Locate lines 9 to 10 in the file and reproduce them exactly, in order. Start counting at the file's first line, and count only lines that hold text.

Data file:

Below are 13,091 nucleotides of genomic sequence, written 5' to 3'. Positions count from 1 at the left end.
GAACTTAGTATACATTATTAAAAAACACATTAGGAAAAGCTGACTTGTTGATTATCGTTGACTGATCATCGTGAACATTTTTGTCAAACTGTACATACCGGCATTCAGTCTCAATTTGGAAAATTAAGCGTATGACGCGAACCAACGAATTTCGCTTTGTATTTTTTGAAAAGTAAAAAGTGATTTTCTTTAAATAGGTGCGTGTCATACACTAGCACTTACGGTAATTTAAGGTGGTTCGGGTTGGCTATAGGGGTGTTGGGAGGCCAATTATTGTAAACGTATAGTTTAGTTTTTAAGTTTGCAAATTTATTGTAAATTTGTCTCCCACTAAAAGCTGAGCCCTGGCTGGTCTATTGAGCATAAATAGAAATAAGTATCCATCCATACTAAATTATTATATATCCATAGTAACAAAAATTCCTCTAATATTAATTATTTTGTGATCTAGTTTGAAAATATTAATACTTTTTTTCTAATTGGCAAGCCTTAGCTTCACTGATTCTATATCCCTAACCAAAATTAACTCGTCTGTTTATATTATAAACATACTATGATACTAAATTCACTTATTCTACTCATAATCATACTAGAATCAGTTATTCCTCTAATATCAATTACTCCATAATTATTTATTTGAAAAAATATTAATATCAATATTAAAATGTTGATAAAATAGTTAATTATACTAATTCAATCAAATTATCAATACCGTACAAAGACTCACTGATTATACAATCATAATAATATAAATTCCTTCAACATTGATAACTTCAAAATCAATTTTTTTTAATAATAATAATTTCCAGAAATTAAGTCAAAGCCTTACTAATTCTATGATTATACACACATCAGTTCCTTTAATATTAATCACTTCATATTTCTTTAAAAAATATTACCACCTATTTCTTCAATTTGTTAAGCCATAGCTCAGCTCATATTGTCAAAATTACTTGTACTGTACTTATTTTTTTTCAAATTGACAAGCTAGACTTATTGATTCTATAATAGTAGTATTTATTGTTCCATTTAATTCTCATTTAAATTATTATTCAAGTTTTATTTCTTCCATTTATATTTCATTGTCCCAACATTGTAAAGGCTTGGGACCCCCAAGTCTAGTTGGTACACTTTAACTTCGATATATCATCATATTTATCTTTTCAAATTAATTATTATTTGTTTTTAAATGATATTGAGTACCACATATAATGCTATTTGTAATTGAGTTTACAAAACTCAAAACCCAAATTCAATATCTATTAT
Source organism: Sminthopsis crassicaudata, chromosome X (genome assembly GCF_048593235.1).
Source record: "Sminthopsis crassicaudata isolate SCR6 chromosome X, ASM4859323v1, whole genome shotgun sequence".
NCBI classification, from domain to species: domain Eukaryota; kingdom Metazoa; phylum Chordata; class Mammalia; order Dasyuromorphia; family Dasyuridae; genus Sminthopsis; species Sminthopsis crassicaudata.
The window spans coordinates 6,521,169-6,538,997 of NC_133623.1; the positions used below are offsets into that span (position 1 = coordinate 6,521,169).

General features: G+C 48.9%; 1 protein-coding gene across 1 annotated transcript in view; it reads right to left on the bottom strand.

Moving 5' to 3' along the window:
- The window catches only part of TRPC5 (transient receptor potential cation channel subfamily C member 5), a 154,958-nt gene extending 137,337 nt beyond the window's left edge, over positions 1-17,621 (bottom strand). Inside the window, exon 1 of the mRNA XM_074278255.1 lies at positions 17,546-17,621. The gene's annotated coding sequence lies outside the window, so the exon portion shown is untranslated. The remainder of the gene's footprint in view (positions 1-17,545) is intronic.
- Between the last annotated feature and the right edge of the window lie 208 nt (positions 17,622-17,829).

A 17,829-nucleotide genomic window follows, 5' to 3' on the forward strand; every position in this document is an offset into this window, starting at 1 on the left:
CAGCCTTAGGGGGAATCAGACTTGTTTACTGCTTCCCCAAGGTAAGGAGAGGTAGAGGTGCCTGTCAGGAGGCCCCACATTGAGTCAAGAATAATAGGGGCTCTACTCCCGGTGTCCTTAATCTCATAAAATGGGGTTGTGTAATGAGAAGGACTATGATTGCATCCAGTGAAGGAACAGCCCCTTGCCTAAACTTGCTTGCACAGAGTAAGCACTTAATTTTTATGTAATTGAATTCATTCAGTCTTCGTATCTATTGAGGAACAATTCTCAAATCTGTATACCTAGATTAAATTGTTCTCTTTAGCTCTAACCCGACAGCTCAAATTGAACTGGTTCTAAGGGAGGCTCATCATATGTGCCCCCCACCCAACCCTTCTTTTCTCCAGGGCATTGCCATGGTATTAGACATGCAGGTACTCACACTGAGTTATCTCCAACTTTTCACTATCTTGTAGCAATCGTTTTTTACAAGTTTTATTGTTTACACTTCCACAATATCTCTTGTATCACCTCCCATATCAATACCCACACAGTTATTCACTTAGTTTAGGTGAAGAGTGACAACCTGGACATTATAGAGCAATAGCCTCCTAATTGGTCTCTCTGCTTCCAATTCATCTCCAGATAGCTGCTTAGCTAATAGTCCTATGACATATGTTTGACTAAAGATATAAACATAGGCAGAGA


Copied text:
- The window catches only part of TRPC5 (transient receptor potential cation channel subfamily C member 5), a 154,958-nt gene extending 137,337 nt beyond the window's left edge, over positions 1-17,621 (bottom strand). Inside the window, exon 1 of the mRNA XM_074278255.1 lies at positions 17,546-17,621. The gene's annotated coding sequence lies outside the window, so the exon portion shown is untranslated. The remainder of the gene's footprint in view (positions 1-17,545) is intronic.
- Between the last annotated feature and the right edge of the window lie 208 nt (positions 17,622-17,829).